What is Chainstay on a Bike? Everything You Need to Know

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The chainstay is the part of the bike frame that connects the bottom bracket (where the pedals are attached) to the rear axle (where the rear wheel is attached). It is usually made of metal (such as steel, aluminum, titanium, or carbon fiber) and can have different shapes and lengths depending on the type and design of the bike.

The chainstay can affect how the bike handles, accelerates, climbs, descends, corners, and absorbs shocks, and also influences the bike’s geometry, weight distribution, stiffness, clearance, and aesthetics.

Now you may wonder how these happen, right?

No worries. In this article, we will help you find the answers, starting from how chainstay works, to what unique features the chainstay has and how each of them affects the bike performance.

Let’s dive right in.

How Chainstay Works

The chainstay is a crucial component of the drivetrain system that converts your pedaling force into the rotational motion of the rear wheel. It is connected to the bottom bracket by a crankset, which consists of two arms with pedals and one or more chainrings. The chainstay is also connected to the rear axle by a cassette, which consists of several sprockets of different sizes. A chain links the chainrings and the sprockets together and wraps around them as you pedal.

As you pedal, the force is applied to the chainring through the pedals and crankset. The chainring then rotates, causing the chain to move. This movement of the chain transfers the power to the rear wheel through the chainstay.

One of the key functions of the chainstay is to act as a lever that amplifies or reduces the torque applied by the pedals, depending on the ratio of the chainring and sprocket sizes. For example, if you are in a high gear (larger chainring and smaller sprocket), the chainstay will amplify the torque, allowing you to generate more power and speed. Conversely, in a low gear (smaller chainring and larger sprocket), the chainstay will reduce the torque, giving you more control and ease of pedaling.

However, for bikes with different chainstays, you may have different cycling experiences, because of them having different features. Among these chainstay features, the chainstay length has the biggest impact on the bike’s performance.

Chainstay Length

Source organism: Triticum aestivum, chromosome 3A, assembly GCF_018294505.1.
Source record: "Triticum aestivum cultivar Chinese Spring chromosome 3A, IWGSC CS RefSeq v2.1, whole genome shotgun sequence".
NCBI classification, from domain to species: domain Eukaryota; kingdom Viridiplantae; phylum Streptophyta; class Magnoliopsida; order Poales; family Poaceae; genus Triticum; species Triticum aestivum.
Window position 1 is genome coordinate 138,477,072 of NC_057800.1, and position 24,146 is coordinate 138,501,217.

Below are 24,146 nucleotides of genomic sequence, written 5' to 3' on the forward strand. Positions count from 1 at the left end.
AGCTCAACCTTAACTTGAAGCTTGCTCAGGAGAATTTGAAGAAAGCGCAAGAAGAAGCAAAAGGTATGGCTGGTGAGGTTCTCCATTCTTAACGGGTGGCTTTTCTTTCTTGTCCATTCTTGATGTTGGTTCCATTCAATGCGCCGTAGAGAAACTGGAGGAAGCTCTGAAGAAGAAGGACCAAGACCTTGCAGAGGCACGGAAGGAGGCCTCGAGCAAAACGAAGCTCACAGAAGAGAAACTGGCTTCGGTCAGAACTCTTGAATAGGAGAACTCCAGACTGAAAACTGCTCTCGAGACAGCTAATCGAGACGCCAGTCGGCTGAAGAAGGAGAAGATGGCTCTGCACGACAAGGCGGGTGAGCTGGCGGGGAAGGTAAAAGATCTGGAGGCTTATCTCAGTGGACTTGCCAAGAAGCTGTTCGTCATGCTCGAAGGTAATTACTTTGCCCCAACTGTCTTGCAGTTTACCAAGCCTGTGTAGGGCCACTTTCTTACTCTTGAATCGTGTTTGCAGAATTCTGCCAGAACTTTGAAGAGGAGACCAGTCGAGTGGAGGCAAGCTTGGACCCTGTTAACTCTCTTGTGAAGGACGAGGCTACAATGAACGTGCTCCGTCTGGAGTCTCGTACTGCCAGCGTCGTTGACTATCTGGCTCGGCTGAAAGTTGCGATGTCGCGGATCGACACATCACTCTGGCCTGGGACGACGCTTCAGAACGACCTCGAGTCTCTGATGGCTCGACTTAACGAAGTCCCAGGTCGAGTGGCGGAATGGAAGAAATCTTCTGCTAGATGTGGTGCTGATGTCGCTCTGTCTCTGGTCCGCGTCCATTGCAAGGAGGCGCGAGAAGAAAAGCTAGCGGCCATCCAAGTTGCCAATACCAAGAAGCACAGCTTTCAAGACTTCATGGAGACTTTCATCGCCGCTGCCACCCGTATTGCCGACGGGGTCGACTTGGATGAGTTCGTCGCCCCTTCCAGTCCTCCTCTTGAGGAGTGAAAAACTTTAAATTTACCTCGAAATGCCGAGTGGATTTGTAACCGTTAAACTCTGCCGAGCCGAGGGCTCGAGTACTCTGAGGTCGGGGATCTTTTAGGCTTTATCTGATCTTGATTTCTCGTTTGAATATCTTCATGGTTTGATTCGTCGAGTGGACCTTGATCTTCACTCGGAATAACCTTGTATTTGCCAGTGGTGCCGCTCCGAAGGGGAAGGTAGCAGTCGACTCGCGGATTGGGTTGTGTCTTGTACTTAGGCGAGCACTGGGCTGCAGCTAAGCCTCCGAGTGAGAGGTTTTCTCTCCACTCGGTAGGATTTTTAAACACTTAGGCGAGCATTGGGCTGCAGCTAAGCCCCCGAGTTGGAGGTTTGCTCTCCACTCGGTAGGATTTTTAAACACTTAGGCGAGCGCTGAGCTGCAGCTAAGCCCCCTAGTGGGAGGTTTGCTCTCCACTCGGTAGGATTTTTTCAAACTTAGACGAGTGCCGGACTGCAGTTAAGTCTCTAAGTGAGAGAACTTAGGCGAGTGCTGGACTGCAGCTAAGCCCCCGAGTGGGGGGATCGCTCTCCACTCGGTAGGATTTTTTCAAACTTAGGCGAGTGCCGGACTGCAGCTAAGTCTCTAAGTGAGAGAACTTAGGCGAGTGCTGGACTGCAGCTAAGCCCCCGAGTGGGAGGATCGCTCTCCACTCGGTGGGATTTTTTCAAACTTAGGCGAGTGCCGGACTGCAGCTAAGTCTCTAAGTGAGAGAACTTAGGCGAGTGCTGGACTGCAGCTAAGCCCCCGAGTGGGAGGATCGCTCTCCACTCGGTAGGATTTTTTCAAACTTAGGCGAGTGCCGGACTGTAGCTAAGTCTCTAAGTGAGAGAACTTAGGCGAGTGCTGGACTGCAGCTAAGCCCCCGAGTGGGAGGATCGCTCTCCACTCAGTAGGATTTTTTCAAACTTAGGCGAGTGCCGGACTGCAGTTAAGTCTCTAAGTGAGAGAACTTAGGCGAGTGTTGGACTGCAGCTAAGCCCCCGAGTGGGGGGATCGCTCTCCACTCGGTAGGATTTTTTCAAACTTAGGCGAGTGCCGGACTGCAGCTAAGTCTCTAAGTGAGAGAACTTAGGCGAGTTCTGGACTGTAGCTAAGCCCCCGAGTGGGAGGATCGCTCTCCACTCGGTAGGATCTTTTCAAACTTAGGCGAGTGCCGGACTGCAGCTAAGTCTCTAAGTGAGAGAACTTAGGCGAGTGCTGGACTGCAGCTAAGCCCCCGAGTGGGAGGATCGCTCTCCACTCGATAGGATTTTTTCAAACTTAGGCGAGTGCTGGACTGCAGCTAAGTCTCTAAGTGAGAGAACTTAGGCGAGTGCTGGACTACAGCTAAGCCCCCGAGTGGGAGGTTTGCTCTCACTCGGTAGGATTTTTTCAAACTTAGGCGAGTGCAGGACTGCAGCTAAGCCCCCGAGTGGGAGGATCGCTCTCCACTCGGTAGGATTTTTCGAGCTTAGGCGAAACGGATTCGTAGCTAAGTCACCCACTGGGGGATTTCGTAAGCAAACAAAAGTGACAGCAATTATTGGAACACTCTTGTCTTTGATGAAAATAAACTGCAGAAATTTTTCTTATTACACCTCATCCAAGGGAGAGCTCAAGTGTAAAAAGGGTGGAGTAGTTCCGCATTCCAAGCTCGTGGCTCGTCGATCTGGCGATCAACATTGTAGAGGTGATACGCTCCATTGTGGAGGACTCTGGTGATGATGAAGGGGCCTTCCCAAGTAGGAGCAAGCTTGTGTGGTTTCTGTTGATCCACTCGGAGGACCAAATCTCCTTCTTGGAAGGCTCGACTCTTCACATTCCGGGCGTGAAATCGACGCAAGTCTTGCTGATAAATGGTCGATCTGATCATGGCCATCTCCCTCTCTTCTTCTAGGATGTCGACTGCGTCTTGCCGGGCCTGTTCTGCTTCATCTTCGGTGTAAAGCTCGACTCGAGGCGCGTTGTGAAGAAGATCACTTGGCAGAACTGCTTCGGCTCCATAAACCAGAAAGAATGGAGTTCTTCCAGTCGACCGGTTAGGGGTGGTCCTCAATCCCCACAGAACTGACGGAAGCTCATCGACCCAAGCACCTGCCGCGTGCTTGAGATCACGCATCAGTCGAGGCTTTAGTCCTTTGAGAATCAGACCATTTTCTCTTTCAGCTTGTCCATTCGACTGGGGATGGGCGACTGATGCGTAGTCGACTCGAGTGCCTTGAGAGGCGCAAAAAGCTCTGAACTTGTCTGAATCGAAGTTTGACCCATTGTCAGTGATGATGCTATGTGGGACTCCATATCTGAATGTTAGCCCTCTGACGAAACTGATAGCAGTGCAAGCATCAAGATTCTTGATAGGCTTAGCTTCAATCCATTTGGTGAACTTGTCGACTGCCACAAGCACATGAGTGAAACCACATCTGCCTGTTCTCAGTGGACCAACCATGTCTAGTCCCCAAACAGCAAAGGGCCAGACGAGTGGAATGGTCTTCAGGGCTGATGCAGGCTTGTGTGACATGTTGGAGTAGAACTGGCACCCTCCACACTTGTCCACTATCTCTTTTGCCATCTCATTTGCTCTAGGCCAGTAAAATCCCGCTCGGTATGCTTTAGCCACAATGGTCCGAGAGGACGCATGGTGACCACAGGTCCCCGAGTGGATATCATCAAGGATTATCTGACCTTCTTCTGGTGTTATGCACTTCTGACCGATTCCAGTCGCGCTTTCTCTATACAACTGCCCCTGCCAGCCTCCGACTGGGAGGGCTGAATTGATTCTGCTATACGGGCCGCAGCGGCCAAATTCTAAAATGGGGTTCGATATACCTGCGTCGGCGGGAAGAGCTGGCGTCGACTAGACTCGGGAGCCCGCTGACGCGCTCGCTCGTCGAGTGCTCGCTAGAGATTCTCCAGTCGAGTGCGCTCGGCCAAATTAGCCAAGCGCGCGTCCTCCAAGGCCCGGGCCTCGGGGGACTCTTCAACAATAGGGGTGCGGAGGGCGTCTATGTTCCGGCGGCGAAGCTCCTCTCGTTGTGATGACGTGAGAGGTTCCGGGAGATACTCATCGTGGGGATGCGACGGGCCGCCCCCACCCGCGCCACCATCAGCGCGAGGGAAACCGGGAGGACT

Chainstay length refers to the distance from the center of the rear axle of the bike to the center of the bottom bracket.

The chainstay length plays a crucial role in determining the wheelbase and weight distribution of the bike. A shorter chainstay length results in a shorter wheelbase and a more rearward weight distribution. On the other hand, a longer chainstay length leads to a longer wheelbase and a more forward weight distribution. These factors have a significant impact on how the bike performs.

A bike with a shorter chainstay length is more agile, responsive, and easier to accelerate. The shorter wheelbase allows for quicker and more nimble handling, making it ideal for maneuvering tight corners and navigating technical terrain. Additionally, the rearward weight distribution enhances power transfer, giving you a snappy and efficient ride experience.

Conversely, a bike with a longer chainstay length offers increased stability and smoothness. The longer wheelbase provides a more stable platform, especially at high speeds and during descents. The forward weight distribution helps with maintaining speed and provides a solid and predictable feel on the road or trail.

In addition to influencing overall bike performance, chainstay length also affects the handling characteristics of a bike. Let’s take a closer look at how it influences steering geometry and trail.

A shorter chainstay length results in a steeper steering geometry and a shorter trail. This combination makes the bike more nimble, maneuverable, and easier to turn. It excels in tight turns, quick changes of direction, and technical sections where quick reflexes are required.

Conversely, a longer chainstay length leads to a slacker steering geometry and a longer trail. This setup provides stability, predictability, and improved tracking. It’s ideal for fast descents, sweeping curves, and long-distance rides where stability and comfort are key.

Comfort is a crucial factor to consider when choosing a bike, especially for long rides or rough terrains. The chainstay length influences comfort in two significant ways: vibration damping and tire clearance.

A shorter chainstay length typically results in less vibration damping and less tire clearance. This can make the bike stiffer, harsher, and more prone to transmitting road or trail vibrations to the rider. Additionally, the reduced tire clearance limits the size of tires, which can affect the bike’s ability to absorb impacts and provide a smooth ride.